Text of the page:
The New Uber Model: Best or Most Foolish Choice Ever?
Last week, the ‘new’ Uber CEO published their new model in which the company will start focussing on transportation methods other than cars only.
“During rush hour, it is very inefficient for a one-tonne hulk of metal to take one person 10 blocks,” he told the Financial Times in an interview. “We’re able to shape behaviour in a way that’s a win for the user. It’s a win for the city. Short-term financially, maybe it’s not a win for us, but strategically long term we think that is exactly where we want to head.” An important step and confession is made regarding Uber’s future as an “urban mobility platform”.
Across media outlets the news was received as the ‘turn’ of the Uber model. In my opinion exceptional statements, given the fact that this ambition didn’t appear out of thin air. (As was also covered in an interview with me in one of the major Dutch news outlets.)
This blog will be dedicated to a thought experiment (as I used to do in my weekly Dutch newsletter with a commercial move Deliveroo made) in which I summed up several points why this step would be the best or the most foolish choice ever. Not so in order to judge, but in order to make one or two things clear.
Why this would be the smartest choice ever for Uber:
- The growth of taxi’s is very limited in every city: As we noticed in New York last week, it is only a matter of time until cities will limit the growth in number of cabs. In other words: The growth model has its boundaries;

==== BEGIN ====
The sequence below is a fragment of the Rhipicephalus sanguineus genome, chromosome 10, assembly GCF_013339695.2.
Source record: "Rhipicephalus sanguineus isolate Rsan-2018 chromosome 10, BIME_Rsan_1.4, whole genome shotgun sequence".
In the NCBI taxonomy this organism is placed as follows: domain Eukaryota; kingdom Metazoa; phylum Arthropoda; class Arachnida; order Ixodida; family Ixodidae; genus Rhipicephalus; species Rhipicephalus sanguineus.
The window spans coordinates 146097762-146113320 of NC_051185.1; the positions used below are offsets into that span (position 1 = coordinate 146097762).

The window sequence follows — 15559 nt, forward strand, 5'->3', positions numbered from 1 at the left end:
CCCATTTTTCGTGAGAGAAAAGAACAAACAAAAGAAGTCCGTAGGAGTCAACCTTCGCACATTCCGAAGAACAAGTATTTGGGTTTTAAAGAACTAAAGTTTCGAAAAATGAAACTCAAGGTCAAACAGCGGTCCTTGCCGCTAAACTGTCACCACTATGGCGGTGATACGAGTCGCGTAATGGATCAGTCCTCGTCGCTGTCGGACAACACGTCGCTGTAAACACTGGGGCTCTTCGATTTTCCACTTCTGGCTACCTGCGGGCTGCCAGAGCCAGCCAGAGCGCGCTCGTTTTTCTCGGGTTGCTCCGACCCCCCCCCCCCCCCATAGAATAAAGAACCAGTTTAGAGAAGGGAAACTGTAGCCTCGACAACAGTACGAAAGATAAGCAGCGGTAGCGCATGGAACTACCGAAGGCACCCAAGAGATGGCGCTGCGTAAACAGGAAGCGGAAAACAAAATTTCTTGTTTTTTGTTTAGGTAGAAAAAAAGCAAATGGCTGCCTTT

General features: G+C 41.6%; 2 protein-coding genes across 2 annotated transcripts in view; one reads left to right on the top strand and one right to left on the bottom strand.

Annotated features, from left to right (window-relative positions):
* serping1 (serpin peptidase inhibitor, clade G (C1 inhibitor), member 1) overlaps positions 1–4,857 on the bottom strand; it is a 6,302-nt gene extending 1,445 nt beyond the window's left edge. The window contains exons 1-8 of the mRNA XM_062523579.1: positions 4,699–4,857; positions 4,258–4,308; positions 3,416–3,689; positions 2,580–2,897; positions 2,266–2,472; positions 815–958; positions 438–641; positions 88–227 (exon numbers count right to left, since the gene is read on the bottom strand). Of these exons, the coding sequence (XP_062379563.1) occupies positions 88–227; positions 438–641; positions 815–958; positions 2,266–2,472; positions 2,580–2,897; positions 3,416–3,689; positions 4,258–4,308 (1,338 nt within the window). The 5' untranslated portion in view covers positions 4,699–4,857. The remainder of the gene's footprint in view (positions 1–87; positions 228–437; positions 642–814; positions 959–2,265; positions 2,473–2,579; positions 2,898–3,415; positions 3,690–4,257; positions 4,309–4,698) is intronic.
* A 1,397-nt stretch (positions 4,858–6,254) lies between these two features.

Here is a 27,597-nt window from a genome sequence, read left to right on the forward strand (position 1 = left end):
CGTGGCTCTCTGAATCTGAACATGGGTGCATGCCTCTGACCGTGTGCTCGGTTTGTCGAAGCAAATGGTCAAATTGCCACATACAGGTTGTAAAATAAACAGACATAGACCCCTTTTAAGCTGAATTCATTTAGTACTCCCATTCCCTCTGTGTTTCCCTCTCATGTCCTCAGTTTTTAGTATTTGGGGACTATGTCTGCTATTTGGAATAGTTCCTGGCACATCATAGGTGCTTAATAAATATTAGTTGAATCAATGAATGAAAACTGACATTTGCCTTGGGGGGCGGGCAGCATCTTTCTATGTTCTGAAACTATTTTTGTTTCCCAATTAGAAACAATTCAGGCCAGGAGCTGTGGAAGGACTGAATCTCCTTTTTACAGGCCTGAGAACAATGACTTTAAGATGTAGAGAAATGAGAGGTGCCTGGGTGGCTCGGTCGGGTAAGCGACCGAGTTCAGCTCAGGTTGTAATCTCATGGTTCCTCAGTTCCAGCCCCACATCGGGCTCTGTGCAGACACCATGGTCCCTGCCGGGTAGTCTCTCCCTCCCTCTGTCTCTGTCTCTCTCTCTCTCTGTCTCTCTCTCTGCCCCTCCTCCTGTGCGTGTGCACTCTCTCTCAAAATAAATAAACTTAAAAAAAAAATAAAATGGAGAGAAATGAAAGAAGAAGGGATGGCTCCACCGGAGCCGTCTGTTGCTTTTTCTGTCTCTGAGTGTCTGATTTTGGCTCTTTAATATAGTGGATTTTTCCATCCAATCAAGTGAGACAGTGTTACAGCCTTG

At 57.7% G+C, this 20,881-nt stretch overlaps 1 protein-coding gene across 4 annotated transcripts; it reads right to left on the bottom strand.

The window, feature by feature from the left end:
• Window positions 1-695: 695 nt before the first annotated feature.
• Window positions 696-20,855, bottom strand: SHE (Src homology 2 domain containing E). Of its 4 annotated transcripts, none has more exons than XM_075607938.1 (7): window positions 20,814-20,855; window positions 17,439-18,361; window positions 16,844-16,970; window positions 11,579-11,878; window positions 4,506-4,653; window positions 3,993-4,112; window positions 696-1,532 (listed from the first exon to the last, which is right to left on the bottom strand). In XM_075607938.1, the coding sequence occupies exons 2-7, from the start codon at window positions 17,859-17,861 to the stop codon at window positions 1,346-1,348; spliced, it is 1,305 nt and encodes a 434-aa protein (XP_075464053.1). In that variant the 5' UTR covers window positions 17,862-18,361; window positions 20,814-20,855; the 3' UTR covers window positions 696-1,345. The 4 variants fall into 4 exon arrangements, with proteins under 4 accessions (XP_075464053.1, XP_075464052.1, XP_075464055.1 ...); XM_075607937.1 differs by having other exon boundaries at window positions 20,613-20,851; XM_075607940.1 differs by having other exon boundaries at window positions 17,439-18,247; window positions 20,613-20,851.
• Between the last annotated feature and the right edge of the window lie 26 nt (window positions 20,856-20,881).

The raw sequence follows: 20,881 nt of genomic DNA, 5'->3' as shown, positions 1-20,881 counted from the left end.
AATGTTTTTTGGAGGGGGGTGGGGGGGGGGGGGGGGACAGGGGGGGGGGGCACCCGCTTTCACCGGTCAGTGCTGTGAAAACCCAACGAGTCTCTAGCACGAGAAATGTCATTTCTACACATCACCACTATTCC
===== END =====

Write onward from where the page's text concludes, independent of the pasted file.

- Within cities roads are generally very busy, moving by car is in many cases not the best option;
- Therefore it is much more interesting to offer several forms of mobility. Cars for the longer rides –in being more profitable for drivers as well– and other forms of mobility for the shorter ‘last mile’;
- Whereas Uber is strongly dependent on (freelance) drivers in the current model, the company will have a much tighter control over supply side of the platform with shared bikes, scooters and walking bikes. (Except when everyone will trash the bikes in canalsand other waterways. ;-))
- Currently, the Uber model is, regardless of their dominant position in many areas, particularly vulnerable. The network effect is weak (check video below). For both demand and supply, the switching costs of changing platform are extremely low. US based drivers usually rely on several at simultaneously. Altogether not the most reliable model make the step onto the stock exchange;
- The one owning the leading app (the ‘urban mobility platform’), has a strong market position. It makes you less sensitive for competition (like Google being the platform almost everyone uses to start their searches) and with all data gathered, you should be able to create many benefits for both your client as your own organization.
Why this step could be Uber’s most foolish choice ever:
- Despite weak network effects, Uber has built a unique brand. They control –up to a certain degree– the rides, have a launched a wonderful app, and even their turbulent past is slowly fading away. They also were the first on the market. So, why would they sacrifice their strong market position?;